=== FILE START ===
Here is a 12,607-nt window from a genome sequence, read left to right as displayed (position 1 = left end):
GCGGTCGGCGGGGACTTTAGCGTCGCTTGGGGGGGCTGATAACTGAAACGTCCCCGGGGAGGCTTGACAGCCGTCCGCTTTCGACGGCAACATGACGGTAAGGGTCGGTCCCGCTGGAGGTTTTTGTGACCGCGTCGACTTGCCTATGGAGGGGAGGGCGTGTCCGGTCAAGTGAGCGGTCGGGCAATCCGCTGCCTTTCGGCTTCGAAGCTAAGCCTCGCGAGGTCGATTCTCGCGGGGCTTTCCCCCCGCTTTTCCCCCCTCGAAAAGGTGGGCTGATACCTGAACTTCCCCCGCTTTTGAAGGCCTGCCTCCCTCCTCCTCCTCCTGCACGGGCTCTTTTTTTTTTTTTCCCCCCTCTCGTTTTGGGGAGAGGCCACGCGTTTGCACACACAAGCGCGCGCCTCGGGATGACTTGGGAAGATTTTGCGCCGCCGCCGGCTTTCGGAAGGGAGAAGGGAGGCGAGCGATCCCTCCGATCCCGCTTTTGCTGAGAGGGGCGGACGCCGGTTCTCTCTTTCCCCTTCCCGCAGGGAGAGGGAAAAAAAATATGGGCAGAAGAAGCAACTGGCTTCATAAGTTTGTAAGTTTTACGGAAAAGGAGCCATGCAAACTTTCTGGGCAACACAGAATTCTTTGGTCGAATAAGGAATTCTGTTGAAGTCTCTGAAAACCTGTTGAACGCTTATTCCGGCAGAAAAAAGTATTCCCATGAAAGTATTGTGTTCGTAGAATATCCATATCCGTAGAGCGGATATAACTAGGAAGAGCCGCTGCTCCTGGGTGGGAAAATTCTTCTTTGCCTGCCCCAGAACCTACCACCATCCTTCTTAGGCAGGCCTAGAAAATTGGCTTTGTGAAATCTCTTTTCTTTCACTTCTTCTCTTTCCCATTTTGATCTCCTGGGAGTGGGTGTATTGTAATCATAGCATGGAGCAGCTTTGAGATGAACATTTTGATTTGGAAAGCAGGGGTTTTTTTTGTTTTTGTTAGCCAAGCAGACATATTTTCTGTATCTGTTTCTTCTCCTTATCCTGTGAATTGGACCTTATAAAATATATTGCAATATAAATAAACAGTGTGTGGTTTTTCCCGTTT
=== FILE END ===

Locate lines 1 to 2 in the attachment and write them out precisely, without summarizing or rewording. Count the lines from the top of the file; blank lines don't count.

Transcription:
Here is a 12,607-nt window from a genome sequence, read left to right as displayed (position 1 = left end):
GCGGTCGGCGGGGACTTTAGCGTCGCTTGGGGGGGCTGATAACTGAAACGTCCCCGGGGAGGCTTGACAGCCGTCCGCTTTCGACGGCAACATGACGGTAAGGGTCGGTCCCGCTGGAGGTTTTTGTGACCGCGTCGACTTGCCTATGGAGGGGAGGGCGTGTCCGGTCAAGTGAGCGGTCGGGCAATCCGCTGCCTTTCGGCTTCGAAGCTAAGCCTCGCGAGGTCGATTCTCGCGGGGCTTTCCCCCCGCTTTTCCCCCCTCGAAAAGGTGGGCTGATACCTGAACTTCCCCCGCTTTTGAAGGCCTGCCTCCCTCCTCCTCCTCCTGCACGGGCTCTTTTTTTTTTTTTCCCCCCTCTCGTTTTGGGGAGAGGCCACGCGTTTGCACACACAAGCGCGCGCCTCGGGATGACTTGGGAAGATTTTGCGCCGCCGCCGGCTTTCGGAAGGGAGAAGGGAGGCGAGCGATCCCTCCGATCCCGCTTTTGCTGAGAGGGGCGGACGCCGGTTCTCTCTTTCCCCTTCCCGCAGGGAGAGGGAAAAAAAATATGGGCAGAAGAAGCAACTGGCTTCATAAGTTTGTAAGTTTTACGGAAAAGGAGCCATGCAAACTTTCTGGGCAACACAGAATTCTTTGGTCGAATAAGGAATTCTGTTGAAGTCTCTGAAAACCTGTTGAACGCTTATTCCGGCAGAAAAAAGTATTCCCATGAAAGTATTGTGTTCGTAGAATATCCATATCCGTAGAGCGGATATAACTAGGAAGAGCCGCTGCTCCTGGGTGGGAAAATTCTTCTTTGCCTGCCCCAGAACCTACCACCATCCTTCTTAGGCAGGCCTAGAAAATTGGCTTTGTGAAATCTCTTTTCTTTCACTTCTTCTCTTTCCCATTTTGATCTCCTGGGAGTGGGTGTATTGTAATCATAGCATGGAGCAGCTTTGAGATGAACATTTTGATTTGGAAAGCAGGGGTTTTTTTTGTTTTTGTTAGCCAAGCAGACATATTTTCTGTATCTGTTTCTTCTCCTTATCCTGTGAATTGGACCTTATAAAATATATTGCAATATAAATAAACAGTGTGTGGTTTTTCCCGTTT